SEC targets, former execs in accounting fraud

Charges stem from 2008 financials at subsidiary

Dec 18, 2012 @ 4:09 pm

By Liz Skinner

Operators of the popular financial news site and three of its former executives inflated the company's revenue and significantly misstated financial results in 2008, the Securities and Exchange Commission alleged in a lawsuit Tuesday.

TheStreet Inc. (Ticker:TST) — which CNBC personality Jim Cramer co-founded in 1996 — and former executives Gregg Alwine, David Barnett and Eric Ashman agreed to settle the allegations that stemmed from subsidiary, which TheStreet acquired in 2007 and sold in 2009, the SEC said.

In settling the charges, the three executives agreed to pay a total of about $400,000 and to be barred from serving as officers and directors in a public company. They neither admitted nor denied the allegations.

“Alwine and Barnett used crooked tactics, Ashman ignored basic accounting rules, and TheStreet failed to put controls in place to spot the wrongdoing,” said Andrew Calamari, director of the SEC's New York region. “The SEC will continue to root out accounting fraud and punish the executives responsible.” gained an adviser following in the late 1990s for its investment news and market analysis. The company has grown from one website to multiple platforms for investors, including subscription services. specialized in online promos such as sweepstakes.

In a complaint filed in federal court in New York, the SEC said that TheStreet reported revenue from sham transactions through its subsidiary and tbat co-presidents Alwine and Barnett created fake contracts to support the fraudulent accounting.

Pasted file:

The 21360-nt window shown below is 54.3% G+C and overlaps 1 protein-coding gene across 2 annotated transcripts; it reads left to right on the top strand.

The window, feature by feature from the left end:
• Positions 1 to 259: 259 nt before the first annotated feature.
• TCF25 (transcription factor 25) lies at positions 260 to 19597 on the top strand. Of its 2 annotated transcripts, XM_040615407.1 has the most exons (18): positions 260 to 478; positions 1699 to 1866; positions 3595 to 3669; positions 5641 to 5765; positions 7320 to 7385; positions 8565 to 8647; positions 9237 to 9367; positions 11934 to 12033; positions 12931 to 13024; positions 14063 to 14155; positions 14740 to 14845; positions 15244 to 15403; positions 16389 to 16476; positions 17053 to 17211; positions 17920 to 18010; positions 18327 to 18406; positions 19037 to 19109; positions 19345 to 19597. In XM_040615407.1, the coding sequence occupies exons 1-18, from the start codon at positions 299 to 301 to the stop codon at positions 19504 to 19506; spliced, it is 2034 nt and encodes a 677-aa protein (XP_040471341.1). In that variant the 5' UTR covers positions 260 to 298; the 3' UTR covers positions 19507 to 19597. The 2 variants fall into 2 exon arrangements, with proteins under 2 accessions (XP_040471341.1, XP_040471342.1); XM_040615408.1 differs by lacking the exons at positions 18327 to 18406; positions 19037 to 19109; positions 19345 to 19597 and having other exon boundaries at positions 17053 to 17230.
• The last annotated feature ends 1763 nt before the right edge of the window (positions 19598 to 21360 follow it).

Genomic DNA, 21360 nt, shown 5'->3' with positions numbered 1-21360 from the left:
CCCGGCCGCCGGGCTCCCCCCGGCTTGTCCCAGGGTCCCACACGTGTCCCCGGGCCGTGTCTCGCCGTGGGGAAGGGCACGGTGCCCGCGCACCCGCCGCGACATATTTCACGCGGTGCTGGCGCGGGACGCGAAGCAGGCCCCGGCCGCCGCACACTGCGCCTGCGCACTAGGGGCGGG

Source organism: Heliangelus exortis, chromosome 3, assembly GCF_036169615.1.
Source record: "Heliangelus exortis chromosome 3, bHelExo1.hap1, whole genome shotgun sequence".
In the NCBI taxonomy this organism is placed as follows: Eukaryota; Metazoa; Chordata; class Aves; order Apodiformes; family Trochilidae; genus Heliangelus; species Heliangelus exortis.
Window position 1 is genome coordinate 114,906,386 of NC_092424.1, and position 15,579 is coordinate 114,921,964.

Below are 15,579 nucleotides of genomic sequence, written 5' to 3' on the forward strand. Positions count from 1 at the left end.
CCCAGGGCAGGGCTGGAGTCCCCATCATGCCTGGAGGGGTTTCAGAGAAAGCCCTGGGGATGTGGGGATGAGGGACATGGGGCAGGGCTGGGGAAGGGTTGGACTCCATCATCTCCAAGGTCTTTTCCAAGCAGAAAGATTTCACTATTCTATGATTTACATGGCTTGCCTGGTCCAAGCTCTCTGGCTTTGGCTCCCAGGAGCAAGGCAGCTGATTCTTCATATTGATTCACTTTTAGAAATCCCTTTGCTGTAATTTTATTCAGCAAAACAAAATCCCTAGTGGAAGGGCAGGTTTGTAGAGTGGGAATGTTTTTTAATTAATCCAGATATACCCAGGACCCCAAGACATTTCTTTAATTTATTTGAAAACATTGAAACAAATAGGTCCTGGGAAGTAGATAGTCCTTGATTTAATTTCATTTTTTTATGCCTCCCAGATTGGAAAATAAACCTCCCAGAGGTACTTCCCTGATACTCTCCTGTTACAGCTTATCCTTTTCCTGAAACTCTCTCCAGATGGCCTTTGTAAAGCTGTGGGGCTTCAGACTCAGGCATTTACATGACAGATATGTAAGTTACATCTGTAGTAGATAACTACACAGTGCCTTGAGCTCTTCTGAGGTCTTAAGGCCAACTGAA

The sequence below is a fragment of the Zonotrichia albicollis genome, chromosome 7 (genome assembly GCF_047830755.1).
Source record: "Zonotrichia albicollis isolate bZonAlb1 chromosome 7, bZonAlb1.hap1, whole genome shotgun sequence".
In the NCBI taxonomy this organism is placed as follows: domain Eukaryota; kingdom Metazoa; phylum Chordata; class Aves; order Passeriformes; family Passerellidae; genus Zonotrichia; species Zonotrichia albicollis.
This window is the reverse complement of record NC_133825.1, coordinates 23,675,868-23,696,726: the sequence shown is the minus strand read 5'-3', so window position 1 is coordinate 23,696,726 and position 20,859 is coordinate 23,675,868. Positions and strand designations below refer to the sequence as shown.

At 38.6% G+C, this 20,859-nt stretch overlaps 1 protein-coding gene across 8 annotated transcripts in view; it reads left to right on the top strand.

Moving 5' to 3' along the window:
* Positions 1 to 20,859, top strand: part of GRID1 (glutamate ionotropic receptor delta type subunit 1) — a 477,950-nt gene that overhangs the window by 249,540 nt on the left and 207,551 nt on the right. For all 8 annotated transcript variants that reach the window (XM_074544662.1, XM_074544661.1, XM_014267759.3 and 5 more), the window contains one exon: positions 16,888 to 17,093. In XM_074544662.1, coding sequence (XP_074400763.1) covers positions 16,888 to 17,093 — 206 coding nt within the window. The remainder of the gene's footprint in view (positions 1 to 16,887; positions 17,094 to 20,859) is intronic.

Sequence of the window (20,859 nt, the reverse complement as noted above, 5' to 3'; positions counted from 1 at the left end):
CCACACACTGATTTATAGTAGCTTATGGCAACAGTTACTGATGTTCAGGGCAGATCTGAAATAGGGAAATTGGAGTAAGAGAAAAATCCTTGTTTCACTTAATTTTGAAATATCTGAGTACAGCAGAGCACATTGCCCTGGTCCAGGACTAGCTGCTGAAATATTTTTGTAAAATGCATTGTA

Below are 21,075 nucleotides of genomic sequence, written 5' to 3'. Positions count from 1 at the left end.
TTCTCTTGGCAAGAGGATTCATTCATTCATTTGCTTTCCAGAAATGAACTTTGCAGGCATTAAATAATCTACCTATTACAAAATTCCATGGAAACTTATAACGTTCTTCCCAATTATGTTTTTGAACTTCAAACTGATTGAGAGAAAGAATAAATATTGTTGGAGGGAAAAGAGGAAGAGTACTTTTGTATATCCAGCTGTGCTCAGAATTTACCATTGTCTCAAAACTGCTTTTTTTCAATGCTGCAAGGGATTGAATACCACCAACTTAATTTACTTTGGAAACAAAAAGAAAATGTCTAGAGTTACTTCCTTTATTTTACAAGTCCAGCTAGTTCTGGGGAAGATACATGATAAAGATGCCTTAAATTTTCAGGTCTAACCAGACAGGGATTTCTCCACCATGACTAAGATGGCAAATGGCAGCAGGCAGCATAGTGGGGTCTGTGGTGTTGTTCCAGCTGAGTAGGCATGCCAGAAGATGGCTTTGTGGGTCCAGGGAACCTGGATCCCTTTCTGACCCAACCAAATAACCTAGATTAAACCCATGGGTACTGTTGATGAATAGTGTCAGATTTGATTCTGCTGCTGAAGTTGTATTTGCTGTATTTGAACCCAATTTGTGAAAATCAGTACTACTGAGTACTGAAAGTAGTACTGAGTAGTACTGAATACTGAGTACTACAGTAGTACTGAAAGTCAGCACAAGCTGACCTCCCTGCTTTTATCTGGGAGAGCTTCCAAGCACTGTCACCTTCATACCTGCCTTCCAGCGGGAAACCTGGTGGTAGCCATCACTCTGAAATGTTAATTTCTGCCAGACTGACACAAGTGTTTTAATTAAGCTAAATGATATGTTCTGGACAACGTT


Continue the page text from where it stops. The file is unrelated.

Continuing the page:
Mr. Ashman, TheStreet's former chief financial officer, caused the company to report revenue before it had been earned, the SEC said. The three executives' New York attorneys did not immediately return calls seeking comment on the settlements.

TheStreet settled the allegations that it failed to put in place internal controls at by agreeing not to violate securities laws. TheStreet's attorney referred calls to the company's chief financial officer, Thomas Etergino, who could not be reached for comment.

In February 2010, TheStreet restated its 2008 financial results and disclosed revenue improprieties at the subsidiary, the SEC said in the complaint.


What do you think?

View comments

Recommended for you

Sponsored financial news

Featured video


Vanguard's Joe Davis: Prepare for lower expected returns

The next five years will be more challenging for the markets than the past five, according to Joe Davis, global chief economist at Vanguard. Here's why it's more important than ever to stay reasonable with return expectations and stick to the plan.

Video Spotlight

Are Your Clients Prepared For Market Downturns?

Sponsored by Prudential

Recommended Video

Path to growth

Latest news & opinion

10 things clients say that make you cringe

Sometimes clients say stupid things. Here are 10 classics.

HighTower faces pressure to let investors cash out

After an IPO planned for last year didn't happen, the company could opt to satisfy its backers with a sale.

Envestnet to buy FolioDynamix

The deal, which is expected to close in the first quarter of 2018, will bring the total assets Envestnet works with to almost $2 trillion.

Jerry Schlichter's fee lawsuits have left an indelible mark on the 401(k) industry

After a decade of litigation, fees are lower and retirement plans are more transparent. But have the lawsuits gone too far?

10 best financial adviser jokes

How many financial advisers does it take to screw in a lightbulb?


Subscribe and Save 60%

Premium Access
Print + Digital

Learn more
Subscribe to Print